Namibia Economist (Windhoek)

8 February 2013

Namibia: Ghetto Soldiers At the Art Gallery

The seeds sown earlier by Joseph 'Papa' Shikongeni, have now produced fruits in 'Ghetto Soldiers Reloaded', an exhibition that opened at the National Art Gallery of Namibia (NAGN) this week. Upon entering the gallery one is greeted with tales of the 'Kasi' in full colour and such vibrancy that the paintings immediately spread a smile across one's face.

The artists Lox, Dix and Jero, all former students from the John Mufangejo Art Centre (JMAC), have incorporated an interesting combination of techniques, including spray paint and acrylic paint on canvas,card board printing, ink and pen illustrations and oil paintings into a body of work that is stylistic, detailed and vibrant. The title of the exhibition tells stories of the constant battle for survival in the ghetto, the struggle to make something of yourself when circumstances are hard. The stories reflect on the lives of the street kids, how the kids are true soldiers, how resourceful they are and quick on their feet. They can go for many days without food and their instinct for survival is a source of inspiration and admiration for the artists.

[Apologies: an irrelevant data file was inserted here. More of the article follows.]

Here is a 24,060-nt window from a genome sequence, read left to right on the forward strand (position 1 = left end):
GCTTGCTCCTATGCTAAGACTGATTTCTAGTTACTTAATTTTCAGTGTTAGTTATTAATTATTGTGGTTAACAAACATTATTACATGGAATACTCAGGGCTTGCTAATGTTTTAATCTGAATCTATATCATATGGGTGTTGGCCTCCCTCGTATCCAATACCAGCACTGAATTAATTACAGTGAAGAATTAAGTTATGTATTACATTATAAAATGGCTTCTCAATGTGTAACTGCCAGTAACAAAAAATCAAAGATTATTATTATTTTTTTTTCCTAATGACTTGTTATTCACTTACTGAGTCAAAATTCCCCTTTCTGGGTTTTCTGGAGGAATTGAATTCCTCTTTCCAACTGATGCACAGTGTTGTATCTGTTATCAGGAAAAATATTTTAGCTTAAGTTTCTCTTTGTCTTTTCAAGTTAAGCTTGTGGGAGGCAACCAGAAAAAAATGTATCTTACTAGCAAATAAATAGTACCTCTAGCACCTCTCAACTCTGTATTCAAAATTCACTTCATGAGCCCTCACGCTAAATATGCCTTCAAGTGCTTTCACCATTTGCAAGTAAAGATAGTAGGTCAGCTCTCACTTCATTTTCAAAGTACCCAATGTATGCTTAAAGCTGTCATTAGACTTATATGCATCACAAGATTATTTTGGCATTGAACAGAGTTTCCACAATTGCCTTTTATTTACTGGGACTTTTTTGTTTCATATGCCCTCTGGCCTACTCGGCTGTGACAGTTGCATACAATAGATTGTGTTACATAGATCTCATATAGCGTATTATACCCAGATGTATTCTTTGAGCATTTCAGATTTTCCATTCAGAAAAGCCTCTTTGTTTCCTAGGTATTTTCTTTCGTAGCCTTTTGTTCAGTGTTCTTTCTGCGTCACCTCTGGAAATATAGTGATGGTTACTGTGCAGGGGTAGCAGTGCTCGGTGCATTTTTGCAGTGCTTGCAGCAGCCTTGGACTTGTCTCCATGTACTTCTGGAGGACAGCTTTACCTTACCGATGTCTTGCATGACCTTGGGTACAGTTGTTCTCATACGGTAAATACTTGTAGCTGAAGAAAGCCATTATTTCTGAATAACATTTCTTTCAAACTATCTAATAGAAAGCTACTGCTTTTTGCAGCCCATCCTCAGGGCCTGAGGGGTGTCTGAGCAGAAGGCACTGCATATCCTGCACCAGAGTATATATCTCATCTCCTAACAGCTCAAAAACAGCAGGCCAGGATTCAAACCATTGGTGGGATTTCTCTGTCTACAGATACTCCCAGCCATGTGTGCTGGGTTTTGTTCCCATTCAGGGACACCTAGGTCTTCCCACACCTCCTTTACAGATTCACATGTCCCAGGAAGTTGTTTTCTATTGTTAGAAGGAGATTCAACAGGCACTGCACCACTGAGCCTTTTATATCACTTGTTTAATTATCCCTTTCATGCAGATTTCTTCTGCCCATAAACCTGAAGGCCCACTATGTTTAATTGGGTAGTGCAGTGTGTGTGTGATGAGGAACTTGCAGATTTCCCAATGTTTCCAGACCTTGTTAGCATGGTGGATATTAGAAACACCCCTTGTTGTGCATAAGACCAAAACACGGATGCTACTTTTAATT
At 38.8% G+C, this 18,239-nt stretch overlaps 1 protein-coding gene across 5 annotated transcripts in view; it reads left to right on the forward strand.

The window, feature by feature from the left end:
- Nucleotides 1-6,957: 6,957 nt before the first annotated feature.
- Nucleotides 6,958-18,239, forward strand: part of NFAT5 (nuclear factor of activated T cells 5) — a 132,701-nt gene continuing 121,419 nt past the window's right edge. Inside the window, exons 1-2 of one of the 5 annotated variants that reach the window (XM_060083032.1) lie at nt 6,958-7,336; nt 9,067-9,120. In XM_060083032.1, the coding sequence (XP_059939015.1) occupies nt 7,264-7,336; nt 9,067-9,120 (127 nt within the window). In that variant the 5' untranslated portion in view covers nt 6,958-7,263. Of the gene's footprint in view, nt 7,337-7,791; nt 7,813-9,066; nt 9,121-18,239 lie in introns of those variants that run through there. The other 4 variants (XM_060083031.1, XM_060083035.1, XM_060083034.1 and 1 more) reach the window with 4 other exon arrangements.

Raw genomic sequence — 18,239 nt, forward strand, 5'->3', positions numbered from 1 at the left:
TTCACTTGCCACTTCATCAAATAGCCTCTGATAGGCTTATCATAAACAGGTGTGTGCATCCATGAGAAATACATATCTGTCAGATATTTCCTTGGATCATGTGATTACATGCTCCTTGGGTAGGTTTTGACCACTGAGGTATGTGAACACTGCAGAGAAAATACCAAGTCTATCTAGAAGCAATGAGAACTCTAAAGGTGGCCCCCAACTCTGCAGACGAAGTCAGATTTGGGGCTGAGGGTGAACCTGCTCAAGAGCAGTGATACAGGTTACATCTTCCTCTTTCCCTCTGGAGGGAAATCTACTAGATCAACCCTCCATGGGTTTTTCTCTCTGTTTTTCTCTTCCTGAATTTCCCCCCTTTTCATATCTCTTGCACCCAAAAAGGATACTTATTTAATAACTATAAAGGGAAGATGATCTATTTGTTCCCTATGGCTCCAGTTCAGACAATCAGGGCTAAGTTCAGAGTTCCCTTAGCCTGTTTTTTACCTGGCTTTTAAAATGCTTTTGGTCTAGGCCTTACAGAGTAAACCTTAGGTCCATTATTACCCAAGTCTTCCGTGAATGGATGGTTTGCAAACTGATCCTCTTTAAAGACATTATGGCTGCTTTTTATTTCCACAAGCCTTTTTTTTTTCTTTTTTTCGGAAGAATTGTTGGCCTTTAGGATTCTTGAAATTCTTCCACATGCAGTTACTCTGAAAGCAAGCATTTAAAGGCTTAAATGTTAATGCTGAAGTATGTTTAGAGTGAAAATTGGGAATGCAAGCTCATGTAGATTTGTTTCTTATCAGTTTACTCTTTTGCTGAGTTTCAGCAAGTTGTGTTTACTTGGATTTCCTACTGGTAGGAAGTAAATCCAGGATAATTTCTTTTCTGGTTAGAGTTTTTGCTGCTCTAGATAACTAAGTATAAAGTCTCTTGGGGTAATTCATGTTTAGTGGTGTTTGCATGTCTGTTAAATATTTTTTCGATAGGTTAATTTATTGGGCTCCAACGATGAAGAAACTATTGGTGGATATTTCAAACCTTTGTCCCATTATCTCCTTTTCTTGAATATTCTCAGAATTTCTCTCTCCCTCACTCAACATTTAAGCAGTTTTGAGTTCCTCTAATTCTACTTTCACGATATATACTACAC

The exhibition 'Ghetto Soldiers Reloaded' is the group's 4 th exhibition. The first time the young artists exhibited together was in 2011 at the Katutura Community Centre. They then exhibited at Studio 77 with their mentor and supporter Papa Shikongeni. For the artists art means various things, for Dix it means that art informs his whole life, how he thinks, how he sees and how he goes through life and it changes him. Lok said being creative and coming up with new ideas makes him feel unique and for Jero art brings joy.

When looking at their work, it evokes feelings of happiness and celebration. Their choice of subject matter tends to draw you closer and forces you to connect with it. Their works addresses the day to day life of Namibian communities. Some of the pieces are from direct observational studies.

The exhibition runs until 23 February. Entrance is free.

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